NYT: The Elderly Are Using More Addictive Drugs

Mirroring national trends, elderly Americans are beginning to use more addictive prescription drugs. In a report by the New York Times, the number of prescriptions for benzodiazepines, a class of anxiety drugs which includes Xanax and opioids have markedly increased in the last couple decades. Not only do these addictive drugs have serious side effects, they can be deadly to the user, sometimes even when taken as prescribed.

According to the newspaper, the number of benzodiazepine prescriptions for Americans over the age of 65 increased 8.7 percent between 2003 and 2010, the year with the most recent data available. A 2008 study indicated that about 9 percent of adults between 65 and 80 took one of these anti-anxiety drugs. The Centers for Disease Control (CDC) paints an even more ominous picture of the problem – the number of deaths caused by benzodiazepines in Americans over the age of 65 rose from 63 deaths in 1999 to 431 in 2015. In 1999, opioids were a contributing cause of 29 percent of these deaths. A mere fifteen years later, opioid drugs now contribute to two-thirds of deaths caused by benzodiazepines.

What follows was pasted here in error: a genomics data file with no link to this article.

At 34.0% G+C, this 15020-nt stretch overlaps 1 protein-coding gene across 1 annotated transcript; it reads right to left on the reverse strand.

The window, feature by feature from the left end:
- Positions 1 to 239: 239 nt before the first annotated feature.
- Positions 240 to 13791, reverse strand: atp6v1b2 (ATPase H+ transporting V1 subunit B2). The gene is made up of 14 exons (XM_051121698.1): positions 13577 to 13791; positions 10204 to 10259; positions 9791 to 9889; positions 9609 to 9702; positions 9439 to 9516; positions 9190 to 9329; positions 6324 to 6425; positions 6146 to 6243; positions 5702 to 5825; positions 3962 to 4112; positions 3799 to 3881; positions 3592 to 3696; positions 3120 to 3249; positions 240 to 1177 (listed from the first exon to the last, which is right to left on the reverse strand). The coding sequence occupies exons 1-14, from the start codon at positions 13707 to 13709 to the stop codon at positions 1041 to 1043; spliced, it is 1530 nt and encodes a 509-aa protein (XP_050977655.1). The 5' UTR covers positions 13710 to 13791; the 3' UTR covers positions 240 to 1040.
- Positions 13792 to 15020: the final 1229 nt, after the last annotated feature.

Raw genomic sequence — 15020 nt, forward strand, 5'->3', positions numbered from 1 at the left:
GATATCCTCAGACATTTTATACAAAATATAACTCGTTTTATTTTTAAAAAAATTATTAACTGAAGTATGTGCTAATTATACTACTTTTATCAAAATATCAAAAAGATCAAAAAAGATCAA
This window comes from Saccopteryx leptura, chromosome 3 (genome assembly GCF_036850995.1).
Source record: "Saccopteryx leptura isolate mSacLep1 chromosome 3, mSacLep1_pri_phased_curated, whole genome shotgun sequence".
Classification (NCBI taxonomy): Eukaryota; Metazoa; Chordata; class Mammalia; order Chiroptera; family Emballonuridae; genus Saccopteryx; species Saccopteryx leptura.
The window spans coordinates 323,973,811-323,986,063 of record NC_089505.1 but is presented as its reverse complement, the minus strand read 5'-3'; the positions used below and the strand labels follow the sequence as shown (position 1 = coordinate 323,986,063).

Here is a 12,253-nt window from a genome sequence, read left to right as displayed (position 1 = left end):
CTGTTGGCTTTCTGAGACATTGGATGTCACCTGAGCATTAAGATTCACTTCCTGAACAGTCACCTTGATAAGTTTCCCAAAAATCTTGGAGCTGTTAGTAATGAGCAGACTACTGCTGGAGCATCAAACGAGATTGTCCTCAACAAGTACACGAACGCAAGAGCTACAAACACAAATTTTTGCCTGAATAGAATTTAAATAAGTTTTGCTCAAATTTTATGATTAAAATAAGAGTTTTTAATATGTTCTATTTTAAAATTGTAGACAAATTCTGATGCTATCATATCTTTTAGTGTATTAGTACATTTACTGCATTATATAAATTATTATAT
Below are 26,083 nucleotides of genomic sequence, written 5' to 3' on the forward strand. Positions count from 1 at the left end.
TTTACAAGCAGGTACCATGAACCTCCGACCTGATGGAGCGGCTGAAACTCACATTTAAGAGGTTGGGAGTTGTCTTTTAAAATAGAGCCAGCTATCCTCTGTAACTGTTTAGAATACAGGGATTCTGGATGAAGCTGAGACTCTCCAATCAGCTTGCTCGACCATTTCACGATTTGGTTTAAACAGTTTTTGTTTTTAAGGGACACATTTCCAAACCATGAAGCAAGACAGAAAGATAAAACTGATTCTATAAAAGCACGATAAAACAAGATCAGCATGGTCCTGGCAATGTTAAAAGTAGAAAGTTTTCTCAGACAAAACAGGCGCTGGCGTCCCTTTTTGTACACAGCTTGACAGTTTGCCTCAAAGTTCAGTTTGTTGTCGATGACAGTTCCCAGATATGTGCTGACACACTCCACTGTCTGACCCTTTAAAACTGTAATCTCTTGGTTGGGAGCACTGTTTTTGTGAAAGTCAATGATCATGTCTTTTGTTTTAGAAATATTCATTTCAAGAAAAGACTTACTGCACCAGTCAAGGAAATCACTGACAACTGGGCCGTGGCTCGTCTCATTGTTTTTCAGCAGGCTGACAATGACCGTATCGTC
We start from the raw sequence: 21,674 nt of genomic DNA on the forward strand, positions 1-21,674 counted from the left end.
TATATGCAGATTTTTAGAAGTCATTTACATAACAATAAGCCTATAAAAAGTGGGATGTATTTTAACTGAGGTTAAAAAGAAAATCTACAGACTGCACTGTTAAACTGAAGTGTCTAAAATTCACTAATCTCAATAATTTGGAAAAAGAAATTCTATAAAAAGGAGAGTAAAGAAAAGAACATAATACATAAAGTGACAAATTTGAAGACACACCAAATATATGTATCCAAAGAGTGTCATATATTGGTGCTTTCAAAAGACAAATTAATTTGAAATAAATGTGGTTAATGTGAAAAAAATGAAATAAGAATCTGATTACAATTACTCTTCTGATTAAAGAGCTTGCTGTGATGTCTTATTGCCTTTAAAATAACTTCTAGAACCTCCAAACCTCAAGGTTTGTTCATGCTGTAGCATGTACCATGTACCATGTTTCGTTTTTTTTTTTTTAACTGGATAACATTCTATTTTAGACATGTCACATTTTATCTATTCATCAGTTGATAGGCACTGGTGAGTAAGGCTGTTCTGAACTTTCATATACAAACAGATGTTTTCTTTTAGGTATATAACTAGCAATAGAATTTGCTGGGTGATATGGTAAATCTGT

According to doctors, these two highly-addictive drugs can potentiate each other, making them both more effective and deadlier when taken together. In addition to the risk of death, these drugs also have serious side effects that are even more pronounced in the elderly. Benzodiazepine drugs can cause dizziness and therefore are more likely to cause falls and fractures. Further, using these drugs for extended periods of times may increase the risk of cognitive decline and several diseases in the elderly. In one case reported by the New York Times, a nursing home resident became so weak that she could not stand for a long period of time, began having “panic attacks, extreme fatigue, and other health problems.” Her doctor then began a six-month process to “wean” her off the drugs, a physical withdrawal which included a “variety of debilitating symptoms.”

Surprisingly, this patient was taking her benzodiazepine – Klonopin, to be more specific – medication exactly as prescribed. Perhaps even more surprisingly, though is how almost all patients become addicted to these drugs. These anti-anxiety drugs are effective for short periods or sporadic use, but a person’s body will both become dependent and develop a tolerance at the same time. Therefore, when prescribed for long periods of time, many patients become dependent on a drug and then become even more dependent over time. Because research has shown that these drugs are not more effective than non-drug alternatives to treating anxiety, such as cognitive behavioral therapy or improving sleep quality, the increased risk of death and dependency not appear to be worth the benefit.

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